I. Works of the law are clean laws versus commands.
A. Within Reformed thinking, theologians have historically held to a tripartite distinction/division of the OT law. In other words they have broken it into three categories:
1. Ceremonial: laws pertaining to temple ceremony, sacrifice and duties of the priests.
2. Civil: laws pertaining to commerce, trade, civil and societal duty and ownership.
3. Moral: the ten commandments and those laws which reflect their expansion or explanation.
B. The problem is, no such three-fold (or tripartite) distinction ever seems to be made in the biblical
text. Rather the distinction is two-fold or bipartite. And that distinction is between (what I call):
1. Clean laws: those laws pertaining to what a person must do in order to be spiritually/ceremonially clean before God. Which means these were the laws by which a person GAINED a right/just standing/state with God –since that is what is afforded to those who are spiritually/ceremonially
clean before God. They are viewed as having a right/just standing with God and able (therefore) to be brought into relationship with (and service to) Him. The clean laws consist of: circumcision (Gen 17:9-14; Exo 12:48; Lev 12:3; Rom 4:11), kosher foods (Lev 11; Deu 14), sacrifice (Lev 14:19-20), Sabbaths (Lev 16:30-31) and separation (Lev 21:11; Num 5:1-4; Deu 23:9-14).
2. Commands: all other laws by which a “clean” person lives in order to maintain their right/just
standing before God. An example from the OT where we see both: (Zec 3:1-7)
C. God makes this bipartite distinction for the priests (Lev 10:10-11).
D. Paul understood God’s law according to the bipartite distinction (Rom 2:25-26; 1Co 7:19).
E. Paul saw the clean laws as fulfilled in Christ and the commands as still in force (1Co 6:11 w/7:19; Col 2:6-15, 16-23).
F. Jesus also saw the clean laws as something He would fulfill and the commands as still in force. (Mat 5:17-20)—two things Jesus says He came to do: to uphold (17-18—clean laws), and to see that they are upheld in His followers (19-20 commands—which is where He goes in the verses immediately following these).
G. Christ becoming our fulfillment of the clean laws was prophesied in the OT (Zec 13:1).H. Since the “works of the law” are juxtaposed against faith in Christ in the book of Galatians, they refer to the clean laws only (Gal 2:15-16, 6:15).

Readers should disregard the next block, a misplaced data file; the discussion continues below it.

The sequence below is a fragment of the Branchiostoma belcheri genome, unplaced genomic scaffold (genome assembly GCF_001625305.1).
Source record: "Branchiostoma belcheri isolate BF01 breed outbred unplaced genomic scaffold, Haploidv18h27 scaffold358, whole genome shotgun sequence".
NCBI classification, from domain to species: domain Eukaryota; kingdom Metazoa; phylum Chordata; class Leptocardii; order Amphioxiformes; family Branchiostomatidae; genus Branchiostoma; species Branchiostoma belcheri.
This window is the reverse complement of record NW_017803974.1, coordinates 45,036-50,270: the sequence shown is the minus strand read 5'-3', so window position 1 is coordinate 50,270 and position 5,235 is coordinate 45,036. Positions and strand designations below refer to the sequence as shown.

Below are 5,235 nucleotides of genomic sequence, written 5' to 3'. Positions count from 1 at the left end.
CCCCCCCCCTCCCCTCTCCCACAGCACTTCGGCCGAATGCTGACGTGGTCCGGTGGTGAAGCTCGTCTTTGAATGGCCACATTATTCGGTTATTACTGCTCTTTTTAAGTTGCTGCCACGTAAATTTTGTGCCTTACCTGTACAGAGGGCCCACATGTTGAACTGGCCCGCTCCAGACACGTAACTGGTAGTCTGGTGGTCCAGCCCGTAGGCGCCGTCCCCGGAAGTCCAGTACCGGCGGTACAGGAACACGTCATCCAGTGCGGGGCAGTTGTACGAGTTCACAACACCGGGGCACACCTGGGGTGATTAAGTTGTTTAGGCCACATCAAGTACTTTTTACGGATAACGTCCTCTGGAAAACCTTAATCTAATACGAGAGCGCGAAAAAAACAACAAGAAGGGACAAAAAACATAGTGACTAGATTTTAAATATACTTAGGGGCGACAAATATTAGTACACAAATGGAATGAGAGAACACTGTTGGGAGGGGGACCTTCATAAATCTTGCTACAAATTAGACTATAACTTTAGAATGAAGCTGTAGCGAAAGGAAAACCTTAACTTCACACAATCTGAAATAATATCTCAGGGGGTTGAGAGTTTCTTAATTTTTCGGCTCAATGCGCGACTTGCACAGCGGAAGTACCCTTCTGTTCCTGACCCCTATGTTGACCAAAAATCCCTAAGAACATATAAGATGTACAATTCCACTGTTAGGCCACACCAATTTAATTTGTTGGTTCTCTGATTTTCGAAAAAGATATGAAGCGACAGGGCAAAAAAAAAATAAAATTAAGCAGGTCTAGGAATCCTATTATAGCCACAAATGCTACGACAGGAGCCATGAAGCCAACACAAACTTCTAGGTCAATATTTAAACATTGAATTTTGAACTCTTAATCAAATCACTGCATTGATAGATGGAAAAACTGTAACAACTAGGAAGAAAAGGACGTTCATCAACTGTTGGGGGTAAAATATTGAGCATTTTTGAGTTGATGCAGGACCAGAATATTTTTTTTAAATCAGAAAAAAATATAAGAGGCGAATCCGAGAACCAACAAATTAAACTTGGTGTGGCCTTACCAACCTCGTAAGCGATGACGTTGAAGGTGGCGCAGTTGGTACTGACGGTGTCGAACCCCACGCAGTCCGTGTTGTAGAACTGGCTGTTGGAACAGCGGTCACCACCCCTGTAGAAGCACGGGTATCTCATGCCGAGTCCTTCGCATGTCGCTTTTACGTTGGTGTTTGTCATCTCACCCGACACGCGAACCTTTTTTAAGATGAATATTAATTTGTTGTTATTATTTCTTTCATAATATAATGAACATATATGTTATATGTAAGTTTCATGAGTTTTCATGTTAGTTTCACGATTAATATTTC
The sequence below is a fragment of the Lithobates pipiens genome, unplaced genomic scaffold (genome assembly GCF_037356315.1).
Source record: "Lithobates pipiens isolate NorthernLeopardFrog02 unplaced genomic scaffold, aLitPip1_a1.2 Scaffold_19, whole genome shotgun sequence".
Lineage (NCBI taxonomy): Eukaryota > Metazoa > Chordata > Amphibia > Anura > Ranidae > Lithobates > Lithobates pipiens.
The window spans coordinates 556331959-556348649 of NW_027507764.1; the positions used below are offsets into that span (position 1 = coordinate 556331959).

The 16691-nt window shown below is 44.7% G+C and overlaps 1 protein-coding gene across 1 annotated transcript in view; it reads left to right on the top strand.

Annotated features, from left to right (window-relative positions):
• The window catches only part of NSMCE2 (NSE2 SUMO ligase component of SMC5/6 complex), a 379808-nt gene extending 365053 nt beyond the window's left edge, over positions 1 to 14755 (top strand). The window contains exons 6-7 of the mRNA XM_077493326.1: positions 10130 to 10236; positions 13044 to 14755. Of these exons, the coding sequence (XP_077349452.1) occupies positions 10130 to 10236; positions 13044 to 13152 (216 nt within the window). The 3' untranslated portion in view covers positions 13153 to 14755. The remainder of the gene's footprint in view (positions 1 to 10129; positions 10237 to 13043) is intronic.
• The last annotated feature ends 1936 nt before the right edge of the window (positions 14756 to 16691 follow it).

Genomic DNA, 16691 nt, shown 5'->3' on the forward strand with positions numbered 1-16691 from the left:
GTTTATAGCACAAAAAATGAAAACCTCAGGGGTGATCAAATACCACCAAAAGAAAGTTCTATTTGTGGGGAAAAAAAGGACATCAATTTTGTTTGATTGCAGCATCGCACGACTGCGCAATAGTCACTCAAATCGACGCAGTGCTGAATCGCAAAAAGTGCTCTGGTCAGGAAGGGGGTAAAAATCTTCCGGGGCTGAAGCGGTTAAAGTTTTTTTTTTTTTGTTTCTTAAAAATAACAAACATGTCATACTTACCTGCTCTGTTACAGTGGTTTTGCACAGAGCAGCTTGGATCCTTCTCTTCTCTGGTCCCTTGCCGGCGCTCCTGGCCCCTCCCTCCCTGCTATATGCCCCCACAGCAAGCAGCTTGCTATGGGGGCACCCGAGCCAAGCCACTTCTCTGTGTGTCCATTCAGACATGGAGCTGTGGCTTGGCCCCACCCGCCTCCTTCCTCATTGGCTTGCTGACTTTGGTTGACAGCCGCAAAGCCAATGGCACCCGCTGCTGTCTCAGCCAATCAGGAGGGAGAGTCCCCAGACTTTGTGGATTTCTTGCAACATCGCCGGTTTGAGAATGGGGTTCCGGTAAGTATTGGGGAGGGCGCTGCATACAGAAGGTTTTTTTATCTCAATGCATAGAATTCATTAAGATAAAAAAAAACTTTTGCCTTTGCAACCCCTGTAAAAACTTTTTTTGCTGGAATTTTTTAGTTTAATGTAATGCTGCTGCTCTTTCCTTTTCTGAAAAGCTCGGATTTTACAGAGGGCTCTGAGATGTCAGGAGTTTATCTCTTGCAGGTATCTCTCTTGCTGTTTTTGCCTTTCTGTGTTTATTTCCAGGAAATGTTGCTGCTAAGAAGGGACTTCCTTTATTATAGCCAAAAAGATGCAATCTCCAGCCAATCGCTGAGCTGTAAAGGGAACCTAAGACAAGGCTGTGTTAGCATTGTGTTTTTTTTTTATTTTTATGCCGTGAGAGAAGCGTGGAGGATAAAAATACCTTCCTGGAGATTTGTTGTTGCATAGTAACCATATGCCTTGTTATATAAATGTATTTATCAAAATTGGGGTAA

I. Wherever law is juxtaposed against faith in Scripture, it refers to the clean laws only (ex. Rom 3:28).
J. The Bible’s mention of “law” or “works of the law” is therefore never a reference to works/merit-based salvation. This was also not the theology of the Pharisees (consider Luk 5:21).
II. The marriage covenant is the theological context for all of Scripture.
A. The marriage covenant is the “lens” through which everything we read in the NT should be interpreted since this is the kind of covenant we enter into with God in order to have relationship with Him (Mat 26:28 w/Eph 5:31-32; Rev 19:7; Jer 31:31-32).
B. The marriage covenant is also the “lens” through which we should be reading the OT (Jer 31:31-32).
C. The marriage covenant is the “excluded middle” of the false “law-gospel” dichotomy often used to understand God’s plan of salvation and another reason the Scripture never teaches a works/merit-based salvation.
D. Paul uses the theological context of covenant to help explain what he is attempting to teach the
Galatians (Gal 4:21-31).
III. Regeneration is the result of faith and the gift of justification which breaks the power of sin.
A. Regarding it being the result of faith: (Eph 2:5-8).
B. Regarding it being the gift of justification which breaks the power of sin: (Rom 6:1-11)
C. Peter calls it “the gift of the Spirit” b/c of its association w/ the Holy Spirit and the NC promises of the OT (Act 2:38; Eze 36:26-27; Joe 2:28-29 – the context of Peter’s words in Act 2:17-18).
D. Regeneration (understood this way) is what Paul is referring to in the book of Galatians when he speaks about “the Spirit” (Gal 3:1-3) (Gal 5:16-18).
(18) IOW: The Spirit is only given to those whose justification is through faith in Christ, NOT those seeking it through the clean laws of the OC (Remember: it is the gift of justification in Christ and the fulfillment of the NC promises!).
IV. Justification can be lost.
A. Never does the Bible teach justification to be permanent once received. Rather, the Bible communicates it as something which can be forfeited due to unrepentant sin (Psa 85:4; Jer 31:31; Mat 6:14-15, 8:11-12, 13:20-22,18:17-18, 21-35, 24:43-51, 25:14-30; Luk 14:34-35; Joh 15:6; Rom 2:25; 1Co 6:11 w/2Co 5:20; Heb 6:6, 10:26; Jam 2:14-26; 2Pe 1:9, 2:1; 2Jo 1:8; Jud 1:5; Rev 2-3).
B. The reason Paul speaks in such serious tones throughout the book of Galatians is b/c loss of justification was both a reality and the dangerous ground the Galatian churches were treading upon (Gal 5:1-5).